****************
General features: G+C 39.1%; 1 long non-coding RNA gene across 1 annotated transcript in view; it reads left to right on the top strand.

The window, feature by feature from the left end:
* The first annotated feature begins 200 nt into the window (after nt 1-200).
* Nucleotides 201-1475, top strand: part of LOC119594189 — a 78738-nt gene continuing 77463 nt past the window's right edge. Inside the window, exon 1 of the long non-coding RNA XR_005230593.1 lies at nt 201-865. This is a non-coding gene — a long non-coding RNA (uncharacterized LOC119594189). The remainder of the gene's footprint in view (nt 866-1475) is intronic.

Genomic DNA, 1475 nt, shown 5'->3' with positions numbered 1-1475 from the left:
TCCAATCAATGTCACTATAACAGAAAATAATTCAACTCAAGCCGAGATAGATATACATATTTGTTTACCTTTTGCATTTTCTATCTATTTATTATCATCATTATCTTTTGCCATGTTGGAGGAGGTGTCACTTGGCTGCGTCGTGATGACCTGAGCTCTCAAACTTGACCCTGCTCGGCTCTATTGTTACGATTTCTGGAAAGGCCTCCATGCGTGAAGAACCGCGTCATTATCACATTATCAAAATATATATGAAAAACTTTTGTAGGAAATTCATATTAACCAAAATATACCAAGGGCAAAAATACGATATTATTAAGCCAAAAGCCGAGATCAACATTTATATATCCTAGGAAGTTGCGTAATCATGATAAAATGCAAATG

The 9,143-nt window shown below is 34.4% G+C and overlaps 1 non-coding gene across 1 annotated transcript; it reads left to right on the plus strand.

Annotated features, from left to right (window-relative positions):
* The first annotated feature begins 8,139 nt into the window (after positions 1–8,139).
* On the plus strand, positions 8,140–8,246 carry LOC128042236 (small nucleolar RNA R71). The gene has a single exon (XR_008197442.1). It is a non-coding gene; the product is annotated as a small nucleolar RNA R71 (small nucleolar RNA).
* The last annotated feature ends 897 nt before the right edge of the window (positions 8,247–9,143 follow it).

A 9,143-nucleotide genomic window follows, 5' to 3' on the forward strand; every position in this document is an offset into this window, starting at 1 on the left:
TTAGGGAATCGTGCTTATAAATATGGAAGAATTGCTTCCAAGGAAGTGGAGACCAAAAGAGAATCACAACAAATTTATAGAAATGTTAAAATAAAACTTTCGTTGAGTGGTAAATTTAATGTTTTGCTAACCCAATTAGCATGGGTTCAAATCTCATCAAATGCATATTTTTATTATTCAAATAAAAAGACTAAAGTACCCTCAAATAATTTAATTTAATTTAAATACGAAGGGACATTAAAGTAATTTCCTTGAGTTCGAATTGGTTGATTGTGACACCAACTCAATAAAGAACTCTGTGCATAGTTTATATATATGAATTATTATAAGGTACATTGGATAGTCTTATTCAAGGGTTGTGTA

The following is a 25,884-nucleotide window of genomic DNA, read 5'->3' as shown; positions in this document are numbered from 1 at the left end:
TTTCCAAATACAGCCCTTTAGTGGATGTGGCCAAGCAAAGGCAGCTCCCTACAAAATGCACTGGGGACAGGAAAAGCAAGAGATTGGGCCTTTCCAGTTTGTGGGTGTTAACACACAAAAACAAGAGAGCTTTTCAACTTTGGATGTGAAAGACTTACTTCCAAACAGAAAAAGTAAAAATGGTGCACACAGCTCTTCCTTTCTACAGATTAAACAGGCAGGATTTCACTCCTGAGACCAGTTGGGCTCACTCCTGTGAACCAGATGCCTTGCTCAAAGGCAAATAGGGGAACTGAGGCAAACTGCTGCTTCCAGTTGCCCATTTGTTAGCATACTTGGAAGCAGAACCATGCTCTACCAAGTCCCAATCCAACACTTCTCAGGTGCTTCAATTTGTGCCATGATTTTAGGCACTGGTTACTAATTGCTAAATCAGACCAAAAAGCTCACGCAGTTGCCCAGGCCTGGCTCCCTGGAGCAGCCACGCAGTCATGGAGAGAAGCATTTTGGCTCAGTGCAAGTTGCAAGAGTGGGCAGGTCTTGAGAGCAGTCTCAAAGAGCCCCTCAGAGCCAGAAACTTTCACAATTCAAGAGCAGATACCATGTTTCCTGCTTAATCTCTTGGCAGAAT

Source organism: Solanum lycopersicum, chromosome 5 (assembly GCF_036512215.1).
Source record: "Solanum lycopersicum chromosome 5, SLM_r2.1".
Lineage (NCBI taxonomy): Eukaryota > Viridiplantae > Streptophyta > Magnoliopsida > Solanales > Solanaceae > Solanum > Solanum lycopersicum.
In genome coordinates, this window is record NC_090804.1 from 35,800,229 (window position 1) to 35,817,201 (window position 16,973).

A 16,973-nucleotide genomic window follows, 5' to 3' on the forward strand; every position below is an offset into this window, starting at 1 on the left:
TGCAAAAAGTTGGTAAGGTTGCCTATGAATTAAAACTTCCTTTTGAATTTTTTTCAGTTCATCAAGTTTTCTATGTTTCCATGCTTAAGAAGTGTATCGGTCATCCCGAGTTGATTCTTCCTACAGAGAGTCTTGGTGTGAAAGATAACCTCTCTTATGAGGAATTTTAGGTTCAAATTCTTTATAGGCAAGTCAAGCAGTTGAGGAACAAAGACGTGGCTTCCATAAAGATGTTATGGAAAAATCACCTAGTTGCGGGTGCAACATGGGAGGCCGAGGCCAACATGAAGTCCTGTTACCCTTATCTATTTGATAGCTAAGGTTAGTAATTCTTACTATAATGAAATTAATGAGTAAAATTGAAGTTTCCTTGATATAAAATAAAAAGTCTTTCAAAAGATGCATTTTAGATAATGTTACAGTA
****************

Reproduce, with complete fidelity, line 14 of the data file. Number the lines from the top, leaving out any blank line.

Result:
The following is a 25,884-nucleotide window of genomic DNA, read 5'->3' as shown; positions in this document are numbered from 1 at the left end: